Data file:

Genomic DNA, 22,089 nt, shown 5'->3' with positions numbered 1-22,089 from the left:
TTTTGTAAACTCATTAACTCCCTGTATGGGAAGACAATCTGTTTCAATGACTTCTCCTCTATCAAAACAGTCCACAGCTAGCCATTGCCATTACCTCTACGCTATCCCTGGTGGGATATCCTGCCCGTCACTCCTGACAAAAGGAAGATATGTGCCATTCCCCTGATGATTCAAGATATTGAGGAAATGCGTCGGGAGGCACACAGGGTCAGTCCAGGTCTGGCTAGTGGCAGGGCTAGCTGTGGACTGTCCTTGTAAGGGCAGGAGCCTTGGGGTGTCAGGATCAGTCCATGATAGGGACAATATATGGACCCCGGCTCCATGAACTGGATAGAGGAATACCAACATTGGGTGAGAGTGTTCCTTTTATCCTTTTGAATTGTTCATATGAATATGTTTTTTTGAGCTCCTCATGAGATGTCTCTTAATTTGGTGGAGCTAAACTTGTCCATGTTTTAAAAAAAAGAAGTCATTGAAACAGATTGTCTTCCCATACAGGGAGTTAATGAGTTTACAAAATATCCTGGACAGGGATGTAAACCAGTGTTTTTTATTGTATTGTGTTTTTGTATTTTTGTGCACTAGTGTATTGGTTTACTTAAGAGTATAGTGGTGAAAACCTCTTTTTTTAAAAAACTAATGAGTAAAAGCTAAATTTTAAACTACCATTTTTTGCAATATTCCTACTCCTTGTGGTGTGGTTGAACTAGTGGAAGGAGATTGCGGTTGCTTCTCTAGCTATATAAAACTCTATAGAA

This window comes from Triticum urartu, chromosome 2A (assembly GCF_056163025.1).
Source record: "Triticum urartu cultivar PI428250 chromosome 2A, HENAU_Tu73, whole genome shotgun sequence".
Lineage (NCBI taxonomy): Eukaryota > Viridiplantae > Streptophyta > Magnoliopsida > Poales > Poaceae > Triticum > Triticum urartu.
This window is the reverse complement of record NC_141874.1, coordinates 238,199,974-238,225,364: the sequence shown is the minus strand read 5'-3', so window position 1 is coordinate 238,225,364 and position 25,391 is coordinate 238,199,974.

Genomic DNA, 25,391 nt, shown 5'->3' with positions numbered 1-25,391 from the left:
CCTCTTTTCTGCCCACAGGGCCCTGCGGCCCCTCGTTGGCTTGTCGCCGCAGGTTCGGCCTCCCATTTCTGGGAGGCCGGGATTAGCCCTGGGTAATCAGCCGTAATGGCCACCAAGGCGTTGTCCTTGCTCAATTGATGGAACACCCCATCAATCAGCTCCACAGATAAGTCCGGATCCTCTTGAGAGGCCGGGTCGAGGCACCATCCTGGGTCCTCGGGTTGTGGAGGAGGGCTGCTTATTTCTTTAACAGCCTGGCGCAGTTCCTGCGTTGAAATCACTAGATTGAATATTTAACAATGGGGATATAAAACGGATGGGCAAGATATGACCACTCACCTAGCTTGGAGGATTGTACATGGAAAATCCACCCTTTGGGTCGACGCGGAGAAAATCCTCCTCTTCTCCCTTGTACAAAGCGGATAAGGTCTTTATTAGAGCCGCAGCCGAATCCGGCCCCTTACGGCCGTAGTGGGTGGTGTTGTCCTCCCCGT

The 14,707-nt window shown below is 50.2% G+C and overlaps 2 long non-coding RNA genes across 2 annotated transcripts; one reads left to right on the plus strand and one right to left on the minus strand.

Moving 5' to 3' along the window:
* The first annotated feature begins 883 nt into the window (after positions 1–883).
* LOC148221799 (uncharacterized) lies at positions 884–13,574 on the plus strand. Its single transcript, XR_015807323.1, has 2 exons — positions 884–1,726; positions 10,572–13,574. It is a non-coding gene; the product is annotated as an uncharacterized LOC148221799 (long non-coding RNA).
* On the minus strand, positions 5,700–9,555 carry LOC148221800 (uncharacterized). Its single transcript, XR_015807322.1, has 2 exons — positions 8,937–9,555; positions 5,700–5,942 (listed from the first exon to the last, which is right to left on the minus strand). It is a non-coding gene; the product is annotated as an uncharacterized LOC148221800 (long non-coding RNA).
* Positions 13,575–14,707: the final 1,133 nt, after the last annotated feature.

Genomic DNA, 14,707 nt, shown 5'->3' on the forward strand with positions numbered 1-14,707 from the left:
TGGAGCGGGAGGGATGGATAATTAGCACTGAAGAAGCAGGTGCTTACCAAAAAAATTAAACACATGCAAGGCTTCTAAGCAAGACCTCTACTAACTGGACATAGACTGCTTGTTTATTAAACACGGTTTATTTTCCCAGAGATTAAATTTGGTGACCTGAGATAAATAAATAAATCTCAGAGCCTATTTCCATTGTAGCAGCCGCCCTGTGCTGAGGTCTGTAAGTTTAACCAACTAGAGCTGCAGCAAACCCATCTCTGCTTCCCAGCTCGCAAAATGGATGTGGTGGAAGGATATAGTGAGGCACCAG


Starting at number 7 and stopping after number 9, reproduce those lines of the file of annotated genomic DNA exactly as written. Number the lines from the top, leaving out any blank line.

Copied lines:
Genomic DNA, 25,391 nt, shown 5'->3' with positions numbered 1-25,391 from the left:
CCTCTTTTCTGCCCACAGGGCCCTGCGGCCCCTCGTTGGCTTGTCGCCGCAGGTTCGGCCTCCCATTTCTGGGAGGCCGGGATTAGCCCTGGGTAATCAGCCGTAATGGCCACCAAGGCGTTGTCCTTGCTCAATTGATGGAACACCCCATCAATCAGCTCCACAGATAAGTCCGGATCCTCTTGAGAGGCCGGGTCGAGGCACCATCCTGGGTCCTCGGGTTGTGGAGGAGGGCTGCTTATTTCTTTAACAGCCTGGCGCAGTTCCTGCGTTGAAATCACTAGATTGAATATTTAACAATGGGGATATAAAACGGATGGGCAAGATATGACCACTCACCTAGCTTGGAGGATTGTACATGGAAAATCCACCCTTTGGGTCGACGCGGAGAAAATCCTCCTCTTCTCCCTTGTACAAAGCGGATAAGGTCTTTATTAGAGCCGCAGCCGAATCCGGCCCCTTACGGCCGTAGTGGGTGGTGTTGTCCTCCCCGT

The 14,707-nt window shown below is 50.2% G+C and overlaps 2 long non-coding RNA genes across 2 annotated transcripts; one reads left to right on the plus strand and one right to left on the minus strand.